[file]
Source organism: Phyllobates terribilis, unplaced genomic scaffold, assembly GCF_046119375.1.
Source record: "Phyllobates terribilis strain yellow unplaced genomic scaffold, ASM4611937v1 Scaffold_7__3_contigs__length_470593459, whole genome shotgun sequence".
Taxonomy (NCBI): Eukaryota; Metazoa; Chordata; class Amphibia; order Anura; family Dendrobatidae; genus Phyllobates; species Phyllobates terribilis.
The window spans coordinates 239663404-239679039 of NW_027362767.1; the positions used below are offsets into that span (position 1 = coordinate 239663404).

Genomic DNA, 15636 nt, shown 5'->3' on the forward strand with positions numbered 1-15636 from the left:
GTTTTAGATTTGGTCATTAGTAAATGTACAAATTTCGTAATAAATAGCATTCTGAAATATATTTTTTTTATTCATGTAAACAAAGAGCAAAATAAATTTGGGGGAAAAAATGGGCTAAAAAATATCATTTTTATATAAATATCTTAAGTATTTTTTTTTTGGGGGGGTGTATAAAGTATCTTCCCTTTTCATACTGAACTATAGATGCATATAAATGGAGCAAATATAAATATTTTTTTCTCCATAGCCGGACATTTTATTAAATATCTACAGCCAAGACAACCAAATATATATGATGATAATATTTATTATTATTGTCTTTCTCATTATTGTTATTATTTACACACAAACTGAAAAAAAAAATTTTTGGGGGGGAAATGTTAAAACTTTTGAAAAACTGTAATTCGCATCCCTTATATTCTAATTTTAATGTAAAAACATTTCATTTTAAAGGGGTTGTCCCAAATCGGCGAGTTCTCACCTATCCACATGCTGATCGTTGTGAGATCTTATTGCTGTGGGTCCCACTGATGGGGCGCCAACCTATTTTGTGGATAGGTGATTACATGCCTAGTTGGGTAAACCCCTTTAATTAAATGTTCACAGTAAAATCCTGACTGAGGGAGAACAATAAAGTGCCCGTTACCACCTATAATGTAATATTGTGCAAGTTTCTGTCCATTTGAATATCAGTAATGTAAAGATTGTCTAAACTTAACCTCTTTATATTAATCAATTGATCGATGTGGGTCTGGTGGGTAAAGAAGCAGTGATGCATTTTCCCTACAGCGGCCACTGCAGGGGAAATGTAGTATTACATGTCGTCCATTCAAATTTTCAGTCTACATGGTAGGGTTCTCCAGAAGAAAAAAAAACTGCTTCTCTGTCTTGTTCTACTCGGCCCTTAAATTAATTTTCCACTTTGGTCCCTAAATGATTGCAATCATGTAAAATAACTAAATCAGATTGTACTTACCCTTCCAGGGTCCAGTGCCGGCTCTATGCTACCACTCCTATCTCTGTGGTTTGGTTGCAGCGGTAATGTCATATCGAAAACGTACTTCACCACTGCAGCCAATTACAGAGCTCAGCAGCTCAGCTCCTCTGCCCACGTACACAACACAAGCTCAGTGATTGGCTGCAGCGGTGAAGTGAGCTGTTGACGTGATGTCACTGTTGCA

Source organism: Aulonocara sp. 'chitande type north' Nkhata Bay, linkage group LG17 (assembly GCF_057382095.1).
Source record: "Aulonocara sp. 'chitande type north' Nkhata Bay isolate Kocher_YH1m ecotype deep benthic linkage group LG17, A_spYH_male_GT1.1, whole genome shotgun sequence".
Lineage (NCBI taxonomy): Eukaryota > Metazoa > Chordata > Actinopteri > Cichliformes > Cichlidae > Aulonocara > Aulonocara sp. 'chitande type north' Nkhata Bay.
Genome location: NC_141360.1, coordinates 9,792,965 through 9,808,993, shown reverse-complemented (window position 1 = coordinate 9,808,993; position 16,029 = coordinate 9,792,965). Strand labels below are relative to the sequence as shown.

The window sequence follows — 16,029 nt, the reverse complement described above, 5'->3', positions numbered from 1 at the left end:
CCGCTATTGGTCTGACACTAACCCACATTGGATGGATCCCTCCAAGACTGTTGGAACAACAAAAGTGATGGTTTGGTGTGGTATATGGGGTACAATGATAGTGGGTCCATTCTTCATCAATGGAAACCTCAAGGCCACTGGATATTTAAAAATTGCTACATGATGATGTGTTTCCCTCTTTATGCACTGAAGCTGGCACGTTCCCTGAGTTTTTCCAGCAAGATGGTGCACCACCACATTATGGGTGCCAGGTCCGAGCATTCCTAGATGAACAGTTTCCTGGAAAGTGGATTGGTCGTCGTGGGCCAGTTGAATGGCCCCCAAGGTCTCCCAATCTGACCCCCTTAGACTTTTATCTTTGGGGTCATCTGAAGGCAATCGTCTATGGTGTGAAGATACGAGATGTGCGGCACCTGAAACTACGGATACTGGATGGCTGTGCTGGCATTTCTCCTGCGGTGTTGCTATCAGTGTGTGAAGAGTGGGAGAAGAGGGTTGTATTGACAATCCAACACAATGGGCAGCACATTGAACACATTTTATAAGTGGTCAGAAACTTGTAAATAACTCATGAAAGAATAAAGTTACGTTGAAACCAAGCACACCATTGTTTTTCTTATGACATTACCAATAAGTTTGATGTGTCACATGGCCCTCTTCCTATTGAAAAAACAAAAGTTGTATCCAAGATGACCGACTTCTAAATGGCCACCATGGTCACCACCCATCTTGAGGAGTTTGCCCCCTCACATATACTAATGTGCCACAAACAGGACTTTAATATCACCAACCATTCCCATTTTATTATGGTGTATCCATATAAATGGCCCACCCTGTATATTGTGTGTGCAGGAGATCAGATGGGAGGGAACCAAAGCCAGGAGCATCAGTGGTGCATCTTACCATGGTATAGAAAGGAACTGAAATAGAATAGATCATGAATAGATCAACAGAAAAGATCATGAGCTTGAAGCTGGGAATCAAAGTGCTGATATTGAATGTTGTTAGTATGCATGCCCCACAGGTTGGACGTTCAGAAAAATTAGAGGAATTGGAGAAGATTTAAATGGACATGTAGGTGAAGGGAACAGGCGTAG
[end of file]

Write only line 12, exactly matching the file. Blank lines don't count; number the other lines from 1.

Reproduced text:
CCGCTATTGGTCTGACACTAACCCACATTGGATGGATCCCTCCAAGACTGTTGGAACAACAAAAGTGATGGTTTGGTGTGGTATATGGGGTACAATGATAGTGGGTCCATTCTTCATCAATGGAAACCTCAAGGCCACTGGATATTTAAAAATTGCTACATGATGATGTGTTTCCCTCTTTATGCACTGAAGCTGGCACGTTCCCTGAGTTTTTCCAGCAAGATGGTGCACCACCACATTATGGGTGCCAGGTCCGAGCATTCCTAGATGAACAGTTTCCTGGAAAGTGGATTGGTCGTCGTGGGCCAGTTGAATGGCCCCCAAGGTCTCCCAATCTGACCCCCTTAGACTTTTATCTTTGGGGTCATCTGAAGGCAATCGTCTATGGTGTGAAGATACGAGATGTGCGGCACCTGAAACTACGGATACTGGATGGCTGTGCTGGCATTTCTCCTGCGGTGTTGCTATCAGTGTGTGAAGAGTGGGAGAAGAGGGTTGTATTGACAATCCAACACAATGGGCAGCACATTGAACACATTTTATAAGTGGTCAGAAACTTGTAAATAACTCATGAAAGAATAAAGTTACGTTGAAACCAAGCACACCATTGTTTTTCTTATGACATTACCAATAAGTTTGATGTGTCACATGGCCCTCTTCCTATTGAAAAAACAAAAGTTGTATCCAAGATGACCGACTTCTAAATGGCCACCATGGTCACCACCCATCTTGAGGAGTTTGCCCCCTCACATATACTAATGTGCCACAAACAGGACTTTAATATCACCAACCATTCCCATTTTATTATGGTGTATCCATATAAATGGCCCACCCTGTATATTGTGTGTGCAGGAGATCAGATGGGAGGGAACCAAAGCCAGGAGCATCAGTGGTGCATCTTACCATGGTATAGAAAGGAACTGAAATAGAATAGATCATGAATAGATCAACAGAAAAGATCATGAGCTTGAAGCTGGGAATCAAAGTGCTGATATTGAATGTTGTTAGTATGCATGCCCCACAGGTTGGACGTTCAGAAAAATTAGAGGAATTGGAGAAGATTTAAATGGACATGTAGGTGAAGGGAACAGGCGTAG